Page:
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Sunday, January 19, 2020

Read Off the Shelf: The Railwayman's Wife by Ashley Hay

It's taken me a few weeks to read this novel. I think part of that stems from the writing. It is absolutely beautiful, and you want to linger over it. I haven't read anything like this in a very long time. I read a review that said this was written like a very long poem, and I'd have to say that is what this novel reminded me of--a poem. 

Poems are a big part of this tale of Ani, Mac, Roy, Iris, and Frank. Set in 1948 in the small Australian coastal town of Thirroul, Ani and Mac Lachlan and their ten year old daughter Isabel are pretty happy. Mac works for the railway, and Ani takes care of the house. They are deeply in love, and looking forward to celebrating Isabel's upcoming birthday. The war is finally over, and people just want to forget it ever happened. 

Things change suddenly for Ani when Mac is killed in a railway accident. It sends her reeling, and into a new life where she has to work and take care of herself and Isabel. Offered a job at the railway library, she's surrounded by books, which give her comfort in remembering the ways she and Mac connected through their love of books. As Ani slowly moves through her first year of widowhood, she becomes friends with Iris, Roy, and Frank. Roy, a former school teacher turned poet, has returned from the war battered and unable to write poetry. He is a lost soul, still stuck in the past and struggling to see the beauty in the world. Frank, a doctor, has returned from the war unable to take care of patients because of the guilt he felt in failing to save so many who survived the war, only to die soon after from starvation and the horrors of the concentration camps.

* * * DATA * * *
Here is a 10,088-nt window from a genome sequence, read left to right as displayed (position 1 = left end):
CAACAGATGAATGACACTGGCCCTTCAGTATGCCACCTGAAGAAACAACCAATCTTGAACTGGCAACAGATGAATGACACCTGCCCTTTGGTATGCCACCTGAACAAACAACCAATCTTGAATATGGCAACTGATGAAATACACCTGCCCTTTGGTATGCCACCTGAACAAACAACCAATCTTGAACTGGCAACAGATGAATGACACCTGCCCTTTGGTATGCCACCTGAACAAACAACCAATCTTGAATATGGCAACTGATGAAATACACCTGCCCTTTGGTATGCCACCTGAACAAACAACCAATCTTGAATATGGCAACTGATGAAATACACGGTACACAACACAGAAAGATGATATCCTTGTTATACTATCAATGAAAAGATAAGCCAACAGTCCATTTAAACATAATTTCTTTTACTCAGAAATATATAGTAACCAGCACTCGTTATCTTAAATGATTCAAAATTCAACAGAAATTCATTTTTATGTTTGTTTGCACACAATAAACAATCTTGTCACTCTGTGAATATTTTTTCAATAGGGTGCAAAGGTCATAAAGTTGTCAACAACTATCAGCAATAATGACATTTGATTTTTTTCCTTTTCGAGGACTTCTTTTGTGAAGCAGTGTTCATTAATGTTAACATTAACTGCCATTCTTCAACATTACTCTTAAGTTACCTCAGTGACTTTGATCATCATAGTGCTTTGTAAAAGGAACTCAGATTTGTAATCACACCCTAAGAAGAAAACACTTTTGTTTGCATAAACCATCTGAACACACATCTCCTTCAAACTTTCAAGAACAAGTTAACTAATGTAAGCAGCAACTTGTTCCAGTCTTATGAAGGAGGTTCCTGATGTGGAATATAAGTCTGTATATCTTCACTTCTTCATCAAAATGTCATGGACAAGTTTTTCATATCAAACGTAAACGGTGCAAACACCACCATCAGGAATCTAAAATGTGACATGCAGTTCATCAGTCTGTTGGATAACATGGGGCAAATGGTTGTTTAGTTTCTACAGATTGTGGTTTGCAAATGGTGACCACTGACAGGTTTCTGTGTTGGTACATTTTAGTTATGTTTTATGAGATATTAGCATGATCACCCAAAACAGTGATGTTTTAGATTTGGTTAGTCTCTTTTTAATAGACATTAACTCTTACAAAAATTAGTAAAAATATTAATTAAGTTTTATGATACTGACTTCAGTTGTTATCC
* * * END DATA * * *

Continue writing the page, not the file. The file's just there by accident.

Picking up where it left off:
As they all move through the year, they slowly start to heal, each in their own way. 

I can't say any more about what happens in this novel. You must discover that for yourself. I can say my heart took a hit at the end. This is a character driven novel--not much happens. It's a quiet look at life unfolding, grief, and the horrors of war. It's about rebuilding a life that has been shattered. The descriptions of the beach, the weather, the sea...everything, really. Just beautiful writing. I found myself longing for a beach and warm weather. 

Ah!  This is a novel that will leave you with a whole bunch of emotions. Some folks hated the end, others couldn't get to the end and gave up. I stuck through it, and it finally clicked and then I couldn't put it down. It was a good exercise in patience for me, when I try and read quickly to get through my books and onto the next. This one forces you to slow down and linger. 

I'm glad to have made a start plucking a book off my TBR pile. 

Rating: 3/6 for a novel that has quite possibly some of the most poetic writing I've had the pleasure of reading in quite some time. Grief, beginnings and endings, expectations, and living life day by day are big themes. Definitely a book that it worth the time to read. 

This novel is available in paperback, audio, and ebook. Published in 2016.

2 comments :

  1. A lovely review, I enjoyed this book too.

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    1. It was such beautiful writing, and so heart breaking, too.

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